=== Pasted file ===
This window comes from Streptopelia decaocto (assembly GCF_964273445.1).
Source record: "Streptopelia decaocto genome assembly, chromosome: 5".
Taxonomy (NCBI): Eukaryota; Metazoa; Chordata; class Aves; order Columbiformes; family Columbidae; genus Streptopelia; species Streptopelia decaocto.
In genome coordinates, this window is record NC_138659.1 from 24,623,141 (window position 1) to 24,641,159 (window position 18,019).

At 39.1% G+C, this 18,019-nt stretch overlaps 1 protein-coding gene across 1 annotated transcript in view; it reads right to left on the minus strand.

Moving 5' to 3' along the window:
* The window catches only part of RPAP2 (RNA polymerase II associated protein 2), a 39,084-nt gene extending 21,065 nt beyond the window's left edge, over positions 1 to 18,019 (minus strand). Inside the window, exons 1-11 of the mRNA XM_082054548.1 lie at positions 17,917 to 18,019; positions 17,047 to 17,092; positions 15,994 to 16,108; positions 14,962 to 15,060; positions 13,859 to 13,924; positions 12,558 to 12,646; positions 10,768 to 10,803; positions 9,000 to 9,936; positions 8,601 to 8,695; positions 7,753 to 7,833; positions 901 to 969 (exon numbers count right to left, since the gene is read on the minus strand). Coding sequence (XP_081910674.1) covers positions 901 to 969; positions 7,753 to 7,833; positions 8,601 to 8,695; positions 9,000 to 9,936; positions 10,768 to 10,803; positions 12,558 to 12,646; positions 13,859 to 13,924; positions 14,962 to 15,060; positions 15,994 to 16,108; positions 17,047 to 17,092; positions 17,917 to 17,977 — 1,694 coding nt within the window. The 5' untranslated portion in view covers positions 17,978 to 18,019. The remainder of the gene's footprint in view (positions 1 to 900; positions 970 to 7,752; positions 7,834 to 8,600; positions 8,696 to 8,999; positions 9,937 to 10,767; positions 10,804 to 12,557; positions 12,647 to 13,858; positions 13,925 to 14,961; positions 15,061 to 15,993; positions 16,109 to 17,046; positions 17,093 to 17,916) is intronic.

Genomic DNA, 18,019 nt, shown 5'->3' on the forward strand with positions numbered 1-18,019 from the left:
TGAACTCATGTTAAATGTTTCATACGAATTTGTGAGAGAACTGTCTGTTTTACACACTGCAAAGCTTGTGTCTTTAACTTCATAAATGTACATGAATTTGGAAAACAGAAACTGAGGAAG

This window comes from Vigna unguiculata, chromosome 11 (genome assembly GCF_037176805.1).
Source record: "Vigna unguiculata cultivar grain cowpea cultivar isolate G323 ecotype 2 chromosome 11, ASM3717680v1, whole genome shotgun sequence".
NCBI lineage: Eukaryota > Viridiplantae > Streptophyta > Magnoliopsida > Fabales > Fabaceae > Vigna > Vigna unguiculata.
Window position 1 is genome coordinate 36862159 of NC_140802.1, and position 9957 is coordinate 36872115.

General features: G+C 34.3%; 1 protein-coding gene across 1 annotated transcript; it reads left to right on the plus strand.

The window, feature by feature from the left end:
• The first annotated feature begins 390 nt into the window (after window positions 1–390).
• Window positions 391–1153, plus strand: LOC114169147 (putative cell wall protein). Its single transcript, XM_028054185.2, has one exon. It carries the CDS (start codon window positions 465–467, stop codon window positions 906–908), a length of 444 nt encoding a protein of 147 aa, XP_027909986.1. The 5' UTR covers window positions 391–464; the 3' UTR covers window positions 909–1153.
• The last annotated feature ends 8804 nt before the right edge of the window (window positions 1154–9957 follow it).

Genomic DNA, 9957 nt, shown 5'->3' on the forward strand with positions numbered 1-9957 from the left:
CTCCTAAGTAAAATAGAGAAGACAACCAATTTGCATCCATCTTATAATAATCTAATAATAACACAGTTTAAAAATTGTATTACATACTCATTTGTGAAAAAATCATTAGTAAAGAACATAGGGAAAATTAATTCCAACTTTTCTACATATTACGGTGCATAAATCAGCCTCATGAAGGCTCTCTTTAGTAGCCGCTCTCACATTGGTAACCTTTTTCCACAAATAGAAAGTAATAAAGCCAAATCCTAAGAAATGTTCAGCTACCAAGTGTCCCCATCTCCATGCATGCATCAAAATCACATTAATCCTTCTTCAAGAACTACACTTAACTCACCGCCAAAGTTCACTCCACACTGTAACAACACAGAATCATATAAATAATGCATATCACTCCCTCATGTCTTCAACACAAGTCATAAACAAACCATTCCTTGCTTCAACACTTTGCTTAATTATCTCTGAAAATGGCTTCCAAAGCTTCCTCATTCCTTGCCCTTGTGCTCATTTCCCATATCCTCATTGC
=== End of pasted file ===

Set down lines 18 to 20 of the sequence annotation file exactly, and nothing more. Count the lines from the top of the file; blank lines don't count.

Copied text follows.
• The last annotated feature ends 8804 nt before the right edge of the window (window positions 1154–9957 follow it).

Genomic DNA, 9957 nt, shown 5'->3' on the forward strand with positions numbered 1-9957 from the left:
CTCCTAAGTAAAATAGAGAAGACAACCAATTTGCATCCATCTTATAATAATCTAATAATAACACAGTTTAAAAATTGTATTACATACTCATTTGTGAAAAAATCATTAGTAAAGAACATAGGGAAAATTAATTCCAACTTTTCTACATATTACGGTGCATAAATCAGCCTCATGAAGGCTCTCTTTAGTAGCCGCTCTCACATTGGTAACCTTTTTCCACAAATAGAAAGTAATAAAGCCAAATCCTAAGAAATGTTCAGCTACCAAGTGTCCCCATCTCCATGCATGCATCAAAATCACATTAATCCTTCTTCAAGAACTACACTTAACTCACCGCCAAAGTTCACTCCACACTGTAACAACACAGAATCATATAAATAATGCATATCACTCCCTCATGTCTTCAACACAAGTCATAAACAAACCATTCCTTGCTTCAACACTTTGCTTAATTATCTCTGAAAATGGCTTCCAAAGCTTCCTCATTCCTTGCCCTTGTGCTCATTTCCCATATCCTCATTGC